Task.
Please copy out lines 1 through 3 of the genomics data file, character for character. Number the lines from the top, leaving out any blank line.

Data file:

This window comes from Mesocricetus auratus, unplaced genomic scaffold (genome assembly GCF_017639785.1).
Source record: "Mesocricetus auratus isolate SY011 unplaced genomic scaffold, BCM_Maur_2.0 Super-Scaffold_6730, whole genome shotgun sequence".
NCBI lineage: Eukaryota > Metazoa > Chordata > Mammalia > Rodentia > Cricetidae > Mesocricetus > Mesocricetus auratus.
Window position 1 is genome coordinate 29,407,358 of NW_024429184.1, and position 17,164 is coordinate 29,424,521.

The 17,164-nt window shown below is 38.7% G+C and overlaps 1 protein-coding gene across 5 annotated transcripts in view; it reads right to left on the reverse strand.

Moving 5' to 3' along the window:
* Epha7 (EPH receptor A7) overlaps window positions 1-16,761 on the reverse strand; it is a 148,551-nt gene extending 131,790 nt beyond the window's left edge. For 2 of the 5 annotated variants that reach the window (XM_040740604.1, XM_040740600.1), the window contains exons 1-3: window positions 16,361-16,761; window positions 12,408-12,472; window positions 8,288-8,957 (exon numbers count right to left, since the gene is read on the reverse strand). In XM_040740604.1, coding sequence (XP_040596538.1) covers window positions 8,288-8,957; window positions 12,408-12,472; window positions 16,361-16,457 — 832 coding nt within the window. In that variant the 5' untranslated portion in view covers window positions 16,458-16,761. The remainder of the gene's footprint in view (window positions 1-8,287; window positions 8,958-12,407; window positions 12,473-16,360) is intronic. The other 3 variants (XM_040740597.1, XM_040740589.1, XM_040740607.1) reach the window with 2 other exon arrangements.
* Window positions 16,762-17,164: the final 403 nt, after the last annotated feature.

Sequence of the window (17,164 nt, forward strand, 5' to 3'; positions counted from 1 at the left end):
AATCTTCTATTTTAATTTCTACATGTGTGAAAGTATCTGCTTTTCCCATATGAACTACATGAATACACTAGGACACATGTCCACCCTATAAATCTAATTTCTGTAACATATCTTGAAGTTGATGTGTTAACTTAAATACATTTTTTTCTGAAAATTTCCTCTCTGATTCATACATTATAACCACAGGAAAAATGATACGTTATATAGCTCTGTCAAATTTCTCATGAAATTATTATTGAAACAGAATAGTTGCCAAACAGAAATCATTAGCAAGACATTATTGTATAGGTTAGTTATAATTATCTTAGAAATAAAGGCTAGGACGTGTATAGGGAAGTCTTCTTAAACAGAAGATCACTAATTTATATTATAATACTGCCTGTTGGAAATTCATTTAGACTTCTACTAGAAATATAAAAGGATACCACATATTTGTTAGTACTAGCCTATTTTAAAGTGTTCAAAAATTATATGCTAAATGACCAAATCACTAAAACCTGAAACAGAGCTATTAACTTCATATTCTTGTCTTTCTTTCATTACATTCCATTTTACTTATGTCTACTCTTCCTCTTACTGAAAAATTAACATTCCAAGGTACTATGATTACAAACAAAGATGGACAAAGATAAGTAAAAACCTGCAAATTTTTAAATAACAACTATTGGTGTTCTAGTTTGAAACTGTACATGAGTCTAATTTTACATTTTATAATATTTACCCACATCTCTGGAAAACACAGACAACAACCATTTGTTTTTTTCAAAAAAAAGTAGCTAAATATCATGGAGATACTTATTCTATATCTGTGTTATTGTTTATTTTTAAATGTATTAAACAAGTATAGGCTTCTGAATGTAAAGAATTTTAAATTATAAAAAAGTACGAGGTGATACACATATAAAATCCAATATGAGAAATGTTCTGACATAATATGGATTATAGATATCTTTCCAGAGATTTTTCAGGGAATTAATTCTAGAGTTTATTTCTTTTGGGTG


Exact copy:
This window comes from Mesocricetus auratus, unplaced genomic scaffold (genome assembly GCF_017639785.1).
Source record: "Mesocricetus auratus isolate SY011 unplaced genomic scaffold, BCM_Maur_2.0 Super-Scaffold_6730, whole genome shotgun sequence".
NCBI lineage: Eukaryota > Metazoa > Chordata > Mammalia > Rodentia > Cricetidae > Mesocricetus > Mesocricetus auratus.